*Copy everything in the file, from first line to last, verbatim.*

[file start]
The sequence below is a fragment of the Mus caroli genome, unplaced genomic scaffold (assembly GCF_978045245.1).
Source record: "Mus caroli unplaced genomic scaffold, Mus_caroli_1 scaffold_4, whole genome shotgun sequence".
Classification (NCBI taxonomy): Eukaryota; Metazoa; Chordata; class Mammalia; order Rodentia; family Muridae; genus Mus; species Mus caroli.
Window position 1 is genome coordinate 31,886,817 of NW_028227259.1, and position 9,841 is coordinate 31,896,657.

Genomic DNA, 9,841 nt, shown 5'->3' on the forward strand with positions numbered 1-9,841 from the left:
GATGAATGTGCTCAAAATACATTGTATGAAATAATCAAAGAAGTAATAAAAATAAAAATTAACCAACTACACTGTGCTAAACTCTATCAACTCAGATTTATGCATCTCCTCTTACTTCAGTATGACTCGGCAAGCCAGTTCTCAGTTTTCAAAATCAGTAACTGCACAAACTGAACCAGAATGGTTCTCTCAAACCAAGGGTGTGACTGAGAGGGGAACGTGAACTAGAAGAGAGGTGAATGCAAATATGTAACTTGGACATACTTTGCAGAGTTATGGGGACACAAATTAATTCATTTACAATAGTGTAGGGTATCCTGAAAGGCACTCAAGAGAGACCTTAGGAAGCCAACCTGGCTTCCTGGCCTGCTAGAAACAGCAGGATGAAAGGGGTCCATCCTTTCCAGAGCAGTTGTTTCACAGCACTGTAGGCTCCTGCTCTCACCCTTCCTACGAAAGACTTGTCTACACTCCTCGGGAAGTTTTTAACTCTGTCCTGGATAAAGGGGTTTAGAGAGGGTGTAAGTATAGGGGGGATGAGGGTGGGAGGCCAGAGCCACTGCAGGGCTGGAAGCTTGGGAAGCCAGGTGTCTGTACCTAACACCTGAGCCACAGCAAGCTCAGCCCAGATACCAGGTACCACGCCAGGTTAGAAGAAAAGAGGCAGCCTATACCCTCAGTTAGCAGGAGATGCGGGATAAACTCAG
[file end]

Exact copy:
The sequence below is a fragment of the Mus caroli genome, unplaced genomic scaffold (assembly GCF_978045245.1).
Source record: "Mus caroli unplaced genomic scaffold, Mus_caroli_1 scaffold_4, whole genome shotgun sequence".
Classification (NCBI taxonomy): Eukaryota; Metazoa; Chordata; class Mammalia; order Rodentia; family Muridae; genus Mus; species Mus caroli.
Window position 1 is genome coordinate 31,886,817 of NW_028227259.1, and position 9,841 is coordinate 31,896,657.

Genomic DNA, 9,841 nt, shown 5'->3' on the forward strand with positions numbered 1-9,841 from the left:
GATGAATGTGCTCAAAATACATTGTATGAAATAATCAAAGAAGTAATAAAAATAAAAATTAACCAACTACACTGTGCTAAACTCTATCAACTCAGATTTATGCATCTCCTCTTACTTCAGTATGACTCGGCAAGCCAGTTCTCAGTTTTCAAAATCAGTAACTGCACAAACTGAACCAGAATGGTTCTCTCAAACCAAGGGTGTGACTGAGAGGGGAACGTGAACTAGAAGAGAGGTGAATGCAAATATGTAACTTGGACATACTTTGCAGAGTTATGGGGACACAAATTAATTCATTTACAATAGTGTAGGGTATCCTGAAAGGCACTCAAGAGAGACCTTAGGAAGCCAACCTGGCTTCCTGGCCTGCTAGAAACAGCAGGATGAAAGGGGTCCATCCTTTCCAGAGCAGTTGTTTCACAGCACTGTAGGCTCCTGCTCTCACCCTTCCTACGAAAGACTTGTCTACACTCCTCGGGAAGTTTTTAACTCTGTCCTGGATAAAGGGGTTTAGAGAGGGTGTAAGTATAGGGGGGATGAGGGTGGGAGGCCAGAGCCACTGCAGGGCTGGAAGCTTGGGAAGCCAGGTGTCTGTACCTAACACCTGAGCCACAGCAAGCTCAGCCCAGATACCAGGTACCACGCCAGGTTAGAAGAAAAGAGGCAGCCTATACCCTCAGTTAGCAGGAGATGCGGGATAAACTCAG